Matthew: He is unfortunately a square peg in a round hole. I am led to believe it is the manager who has control of the transfers at the club, or at least a significant say, yet they tended to buy attacking, creative players who are much better with shorter passing play. Then they bought Kim Shin-wook who, so far at least, has shown a poor touch, poor control and a lack of pace. He works well as a player causing problems in the box, and has mostly played better when not alone up front, creating space and chances for Lee Dong-gook. However, when he is forced to play as a lone striker in a 4-2-3-1 formation, he becomes unstuck (see Jiangsu or Ulsan away).

While part of me is disappointed in his efforts, he could have been seen to show a lack of ambition if he stayed at Ulsan, especially with Jeonbuk offering the chance of multiple titles. However, I am more disappointed with the manager who clearly had a say in this signing given that the player fits in well with his conservative streak when it comes to away tactics. He does not fit the preferred system, or with the other players style, and the manager unceremoniously wedging him in is further damaging the striker’s reputation as well as hampering Jeonbuk’s title bid.

Scott: Jeonbuk are yet to win away from home in the Kleague this year. What do you think they will need to do to remedy this against Suwon?

Matthew: Playing the best team would help. It sounds simple but it is something the manager has failed to do time and time again away from home. Having played a strong starting line-up midweek (minus the suspended Kim Bo-kyung and Ricardo Lopes) as well as the Saturday prior, it would safe to assume he may change again.

That said, he has been playing a regular defence of recent, as well as Lee Jae-sung and Kim Bo-kyung in the centre. We will most likely see a return for Lopes with the other wing being fought out between Han Kyo-won, Leonardo (who both started Wednesday) or Ko Moo-yeol. Lee Jong-ho could even see some game time, although after his terrible miss against Sangju ten days ago, I am surprised Choi’s ruthless streak has not seem him exiled for it. I guess Kim Shin-wook has been injured so Lee’s place on the bench is safe (for now).

In terms of specific tactics, Suwon have a good passing game at the moment. Jeonbuk would be wise to implement measures to break up this kind of play. This will most likely fall down to Jang Yun-ho in defensive midfield, seeing as the manager has bizarrely appeared to have stopped selecting the more experienced and suitable Erik Paartalu for the match day squad since the away game to Becamex Binh Duong.

Predicted Score: 1-1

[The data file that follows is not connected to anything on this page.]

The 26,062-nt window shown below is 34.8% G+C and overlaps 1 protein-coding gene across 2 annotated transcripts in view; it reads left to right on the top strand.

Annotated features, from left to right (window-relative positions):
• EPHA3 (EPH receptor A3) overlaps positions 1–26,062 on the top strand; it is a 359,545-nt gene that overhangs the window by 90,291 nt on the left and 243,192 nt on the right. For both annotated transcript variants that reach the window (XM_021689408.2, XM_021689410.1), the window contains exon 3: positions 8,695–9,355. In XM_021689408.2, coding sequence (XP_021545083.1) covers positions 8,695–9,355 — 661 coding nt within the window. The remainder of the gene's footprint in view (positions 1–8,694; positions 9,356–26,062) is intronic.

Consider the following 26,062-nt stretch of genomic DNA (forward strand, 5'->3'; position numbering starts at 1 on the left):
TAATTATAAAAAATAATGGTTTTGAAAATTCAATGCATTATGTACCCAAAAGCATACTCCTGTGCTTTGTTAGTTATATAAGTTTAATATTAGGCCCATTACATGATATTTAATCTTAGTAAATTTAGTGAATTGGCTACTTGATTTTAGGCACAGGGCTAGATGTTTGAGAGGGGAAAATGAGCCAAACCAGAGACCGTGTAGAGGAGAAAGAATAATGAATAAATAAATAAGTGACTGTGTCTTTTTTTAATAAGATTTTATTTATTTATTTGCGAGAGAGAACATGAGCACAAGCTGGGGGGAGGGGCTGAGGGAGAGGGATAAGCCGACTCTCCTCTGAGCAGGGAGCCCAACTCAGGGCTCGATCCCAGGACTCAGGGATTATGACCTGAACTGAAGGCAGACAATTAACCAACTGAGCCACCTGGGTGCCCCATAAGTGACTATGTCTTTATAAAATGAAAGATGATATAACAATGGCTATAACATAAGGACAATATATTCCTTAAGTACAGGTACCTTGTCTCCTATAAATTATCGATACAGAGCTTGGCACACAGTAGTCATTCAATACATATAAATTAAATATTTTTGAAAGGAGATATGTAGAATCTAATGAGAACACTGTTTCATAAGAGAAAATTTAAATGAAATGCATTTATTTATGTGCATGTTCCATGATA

Now, Matthew asks and Scott answers:

Matthew: Having played important games against FC Seoul and Shanghai SIPG within the last week, do you see any changes to the line-up ahead of this fixture, either to deal with fatigue or a particular Jeonbuk threat?

Scott: I don't think fatigue will be an issue after Seo Jung-won's team selection for Suwon's midweek ACL game. The manager decided to play a the B team against Shanghai, which at the time had me wondering if he had had a stroke fielding so many reserve team players when Suwon were in a must win situation. With hindsight it was a superb decision by the manager and he proved why he gets paid to manage a football team, whereas I just pay for the privilege to sit in the stands and criticise everything that happens infront of me. Seo Jung-won expertly decided to rest Kwon Chang-hoon, Yeom Ki-hun and Santos and instead had them warming the bench as an insurance policy just incase he needed them. With Suwon needing results elsewhere to go in their favour he was also able to monitor that situation and as it panned out, with Melbourne taking a two goal lead, Suwon never had any chance of progressing in the competition and the 3 star players could take a well deserved rest. Also, the B team played very well and secured a 3-0 win.

So with a full weeks rest for our key players fatigue definitely should not be an issue at all. 

Matthew: As a Suwon supporter, how did you rate their performance in the recent Super Match against FC Seoul? Did they deserve more than the 1-1 draw?

Scott: I think both Suwon and FC Seoul played very well and a draw was rightly earned by both teams. It probably wasn't a great game for neutrals to watch, but there was a lot to admire from both teams. I've heard a lot of complaining from FC Seoul supporters saying that the referee was terrible and he cost Seoul a win, but, in truth, he didn't do much to alter the result of the game. He was very inconsistent with both teams, blowing for fouls that shouldn't have been and also letting blatant fouls go. But the majority of these were minor calls mostly in the middle third of the pitch. I must admit, he 100% misjudged Kwak Hee-ju's rugby tackle on Adriano, but again, it wasn't a match altering decision as that was in the final minutes of the game. I think that the Suwon defence had more of a say on the outcome of the game than the referee did.